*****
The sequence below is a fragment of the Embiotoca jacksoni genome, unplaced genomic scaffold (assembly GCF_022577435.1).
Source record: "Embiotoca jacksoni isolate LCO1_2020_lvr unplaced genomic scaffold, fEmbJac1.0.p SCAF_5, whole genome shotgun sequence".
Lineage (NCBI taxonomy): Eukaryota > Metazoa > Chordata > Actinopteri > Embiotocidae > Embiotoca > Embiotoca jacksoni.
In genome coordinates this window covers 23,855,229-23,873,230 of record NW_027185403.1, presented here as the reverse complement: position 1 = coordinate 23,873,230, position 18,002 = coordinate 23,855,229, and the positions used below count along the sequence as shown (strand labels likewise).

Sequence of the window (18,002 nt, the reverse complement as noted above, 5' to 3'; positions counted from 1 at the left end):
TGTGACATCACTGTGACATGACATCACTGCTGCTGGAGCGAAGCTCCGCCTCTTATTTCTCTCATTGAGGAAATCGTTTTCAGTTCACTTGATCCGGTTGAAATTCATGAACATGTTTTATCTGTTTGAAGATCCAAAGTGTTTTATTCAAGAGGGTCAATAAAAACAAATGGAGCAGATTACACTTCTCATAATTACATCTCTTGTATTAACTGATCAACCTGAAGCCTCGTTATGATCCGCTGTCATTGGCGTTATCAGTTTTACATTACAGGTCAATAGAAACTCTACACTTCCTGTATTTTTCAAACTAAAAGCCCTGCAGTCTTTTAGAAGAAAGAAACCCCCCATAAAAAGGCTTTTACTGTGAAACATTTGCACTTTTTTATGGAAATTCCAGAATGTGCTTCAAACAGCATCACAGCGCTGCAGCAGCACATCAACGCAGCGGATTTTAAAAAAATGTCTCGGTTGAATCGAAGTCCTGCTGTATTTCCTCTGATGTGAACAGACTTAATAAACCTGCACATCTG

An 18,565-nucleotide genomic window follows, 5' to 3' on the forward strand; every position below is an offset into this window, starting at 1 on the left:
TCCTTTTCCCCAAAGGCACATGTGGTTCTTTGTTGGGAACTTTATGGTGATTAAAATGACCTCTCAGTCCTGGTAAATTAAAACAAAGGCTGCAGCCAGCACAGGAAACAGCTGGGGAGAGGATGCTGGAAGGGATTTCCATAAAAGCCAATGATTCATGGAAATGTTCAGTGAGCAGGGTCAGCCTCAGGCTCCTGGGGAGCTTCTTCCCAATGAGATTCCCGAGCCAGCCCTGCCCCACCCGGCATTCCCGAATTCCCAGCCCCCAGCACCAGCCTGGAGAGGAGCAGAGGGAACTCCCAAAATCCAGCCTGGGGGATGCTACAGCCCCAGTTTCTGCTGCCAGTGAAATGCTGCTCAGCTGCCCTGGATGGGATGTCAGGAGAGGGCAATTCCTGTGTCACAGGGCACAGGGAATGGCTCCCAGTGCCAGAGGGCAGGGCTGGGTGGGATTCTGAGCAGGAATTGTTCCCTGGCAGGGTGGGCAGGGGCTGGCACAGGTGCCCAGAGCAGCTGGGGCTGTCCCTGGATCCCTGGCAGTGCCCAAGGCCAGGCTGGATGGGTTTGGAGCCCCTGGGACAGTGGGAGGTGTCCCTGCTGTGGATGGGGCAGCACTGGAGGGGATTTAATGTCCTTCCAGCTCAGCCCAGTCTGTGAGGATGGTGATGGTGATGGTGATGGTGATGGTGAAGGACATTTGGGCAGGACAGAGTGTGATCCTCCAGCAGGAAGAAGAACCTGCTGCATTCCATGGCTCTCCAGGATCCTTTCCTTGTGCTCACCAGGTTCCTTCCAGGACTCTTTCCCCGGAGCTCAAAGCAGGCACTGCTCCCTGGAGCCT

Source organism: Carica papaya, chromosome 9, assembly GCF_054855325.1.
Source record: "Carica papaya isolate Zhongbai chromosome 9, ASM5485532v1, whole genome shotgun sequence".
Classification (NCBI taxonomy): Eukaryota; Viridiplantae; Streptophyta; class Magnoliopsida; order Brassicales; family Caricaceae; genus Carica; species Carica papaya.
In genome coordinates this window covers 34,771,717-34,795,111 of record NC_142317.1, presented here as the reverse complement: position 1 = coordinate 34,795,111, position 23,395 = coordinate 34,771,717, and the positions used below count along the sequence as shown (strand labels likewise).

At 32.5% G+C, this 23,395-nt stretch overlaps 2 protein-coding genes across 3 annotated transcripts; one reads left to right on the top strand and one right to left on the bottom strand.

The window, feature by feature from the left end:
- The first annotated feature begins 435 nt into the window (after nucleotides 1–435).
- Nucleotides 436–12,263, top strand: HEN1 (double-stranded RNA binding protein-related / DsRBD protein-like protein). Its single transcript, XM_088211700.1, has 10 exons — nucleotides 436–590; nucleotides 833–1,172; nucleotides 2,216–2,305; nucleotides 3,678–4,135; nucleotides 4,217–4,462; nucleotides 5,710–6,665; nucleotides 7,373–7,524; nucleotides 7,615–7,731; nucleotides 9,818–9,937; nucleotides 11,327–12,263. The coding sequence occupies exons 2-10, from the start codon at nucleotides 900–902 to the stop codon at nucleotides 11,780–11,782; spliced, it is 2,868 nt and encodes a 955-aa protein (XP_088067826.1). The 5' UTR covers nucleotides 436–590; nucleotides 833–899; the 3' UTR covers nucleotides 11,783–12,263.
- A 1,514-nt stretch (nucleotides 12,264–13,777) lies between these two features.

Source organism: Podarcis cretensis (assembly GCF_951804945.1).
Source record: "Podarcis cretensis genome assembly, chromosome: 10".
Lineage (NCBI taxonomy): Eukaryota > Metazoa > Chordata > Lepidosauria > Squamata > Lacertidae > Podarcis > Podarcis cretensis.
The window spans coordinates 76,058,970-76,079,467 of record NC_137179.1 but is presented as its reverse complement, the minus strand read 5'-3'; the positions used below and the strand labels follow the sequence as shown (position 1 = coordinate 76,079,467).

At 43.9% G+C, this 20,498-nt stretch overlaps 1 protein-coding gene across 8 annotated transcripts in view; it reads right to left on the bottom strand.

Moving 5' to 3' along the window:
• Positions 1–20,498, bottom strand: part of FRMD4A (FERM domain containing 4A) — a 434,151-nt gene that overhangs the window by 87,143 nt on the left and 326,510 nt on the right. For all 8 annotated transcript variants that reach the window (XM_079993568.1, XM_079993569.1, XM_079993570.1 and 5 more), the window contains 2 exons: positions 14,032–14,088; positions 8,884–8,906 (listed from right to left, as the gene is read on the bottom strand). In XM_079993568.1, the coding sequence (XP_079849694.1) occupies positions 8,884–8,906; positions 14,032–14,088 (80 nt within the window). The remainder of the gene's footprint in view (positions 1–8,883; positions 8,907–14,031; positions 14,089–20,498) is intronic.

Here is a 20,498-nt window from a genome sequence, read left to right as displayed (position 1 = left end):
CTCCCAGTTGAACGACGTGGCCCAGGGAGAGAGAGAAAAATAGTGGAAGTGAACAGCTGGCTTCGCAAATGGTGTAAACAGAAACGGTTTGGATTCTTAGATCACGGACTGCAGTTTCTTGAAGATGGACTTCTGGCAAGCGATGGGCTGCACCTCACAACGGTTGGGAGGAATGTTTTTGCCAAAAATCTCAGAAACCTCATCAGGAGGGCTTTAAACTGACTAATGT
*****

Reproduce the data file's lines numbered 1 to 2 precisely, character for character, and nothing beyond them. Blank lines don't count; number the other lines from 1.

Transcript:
The sequence below is a fragment of the Embiotoca jacksoni genome, unplaced genomic scaffold (assembly GCF_022577435.1).
Source record: "Embiotoca jacksoni isolate LCO1_2020_lvr unplaced genomic scaffold, fEmbJac1.0.p SCAF_5, whole genome shotgun sequence".